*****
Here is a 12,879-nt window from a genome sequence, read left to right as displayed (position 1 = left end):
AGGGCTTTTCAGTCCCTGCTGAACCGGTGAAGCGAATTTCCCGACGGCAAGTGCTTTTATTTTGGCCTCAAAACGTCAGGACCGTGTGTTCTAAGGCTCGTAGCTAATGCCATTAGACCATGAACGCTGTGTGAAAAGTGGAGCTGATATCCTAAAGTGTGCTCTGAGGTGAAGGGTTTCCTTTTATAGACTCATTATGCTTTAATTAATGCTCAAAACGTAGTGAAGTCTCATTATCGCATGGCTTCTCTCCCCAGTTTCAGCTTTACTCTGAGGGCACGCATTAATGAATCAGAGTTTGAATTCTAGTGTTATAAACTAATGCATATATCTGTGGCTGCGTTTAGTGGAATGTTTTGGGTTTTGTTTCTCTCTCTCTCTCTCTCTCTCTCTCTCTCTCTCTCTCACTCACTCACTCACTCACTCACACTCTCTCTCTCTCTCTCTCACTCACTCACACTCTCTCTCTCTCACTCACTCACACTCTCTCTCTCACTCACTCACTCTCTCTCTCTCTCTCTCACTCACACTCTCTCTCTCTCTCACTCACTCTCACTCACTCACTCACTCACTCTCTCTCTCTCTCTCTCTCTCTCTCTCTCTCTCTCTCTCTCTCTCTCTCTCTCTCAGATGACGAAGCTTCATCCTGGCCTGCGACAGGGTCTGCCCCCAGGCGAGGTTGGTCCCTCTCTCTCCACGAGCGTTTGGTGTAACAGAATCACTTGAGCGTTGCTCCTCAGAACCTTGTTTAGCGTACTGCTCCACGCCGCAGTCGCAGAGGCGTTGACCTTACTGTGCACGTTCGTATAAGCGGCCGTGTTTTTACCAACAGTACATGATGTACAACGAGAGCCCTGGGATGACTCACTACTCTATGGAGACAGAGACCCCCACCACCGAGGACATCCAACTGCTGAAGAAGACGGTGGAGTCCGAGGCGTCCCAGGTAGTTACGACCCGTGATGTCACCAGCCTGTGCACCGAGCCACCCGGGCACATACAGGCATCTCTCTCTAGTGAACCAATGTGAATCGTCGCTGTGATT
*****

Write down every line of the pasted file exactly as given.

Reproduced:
Here is a 12,879-nt window from a genome sequence, read left to right as displayed (position 1 = left end):
AGGGCTTTTCAGTCCCTGCTGAACCGGTGAAGCGAATTTCCCGACGGCAAGTGCTTTTATTTTGGCCTCAAAACGTCAGGACCGTGTGTTCTAAGGCTCGTAGCTAATGCCATTAGACCATGAACGCTGTGTGAAAAGTGGAGCTGATATCCTAAAGTGTGCTCTGAGGTGAAGGGTTTCCTTTTATAGACTCATTATGCTTTAATTAATGCTCAAAACGTAGTGAAGTCTCATTATCGCATGGCTTCTCTCCCCAGTTTCAGCTTTACTCTGAGGGCACGCATTAATGAATCAGAGTTTGAATTCTAGTGTTATAAACTAATGCATATATCTGTGGCTGCGTTTAGTGGAATGTTTTGGGTTTTGTTTCTCTCTCTCTCTCTCTCTCTCTCTCTCTCTCTCTCTCACTCACTCACTCACTCACTCACACTCTCTCTCTCTCTCTCTCACTCACTCACACTCTCTCTCTCTCACTCACTCACACTCTCTCTCTCACTCACTCACTCTCTCTCTCTCTCTCTCACTCACACTCTCTCTCTCTCTCACTCACTCTCACTCACTCACTCACTCACTCTCTCTCTCTCTCTCTCTCTCTCTCTCTCTCTCTCTCTCTCTCTCTCTCTCTCTCAGATGACGAAGCTTCATCCTGGCCTGCGACAGGGTCTGCCCCCAGGCGAGGTTGGTCCCTCTCTCTCCACGAGCGTTTGGTGTAACAGAATCACTTGAGCGTTGCTCCTCAGAACCTTGTTTAGCGTACTGCTCCACGCCGCAGTCGCAGAGGCGTTGACCTTACTGTGCACGTTCGTATAAGCGGCCGTGTTTTTACCAACAGTACATGATGTACAACGAGAGCCCTGGGATGACTCACTACTCTATGGAGACAGAGACCCCCACCACCGAGGACATCCAACTGCTGAAGAAGACGGTGGAGTCCGAGGCGTCCCAGGTAGTTACGACCCGTGATGTCACCAGCCTGTGCACCGAGCCACCCGGGCACATACAGGCATCTCTCTCTAGTGAACCAATGTGAATCGTCGCTGTGATT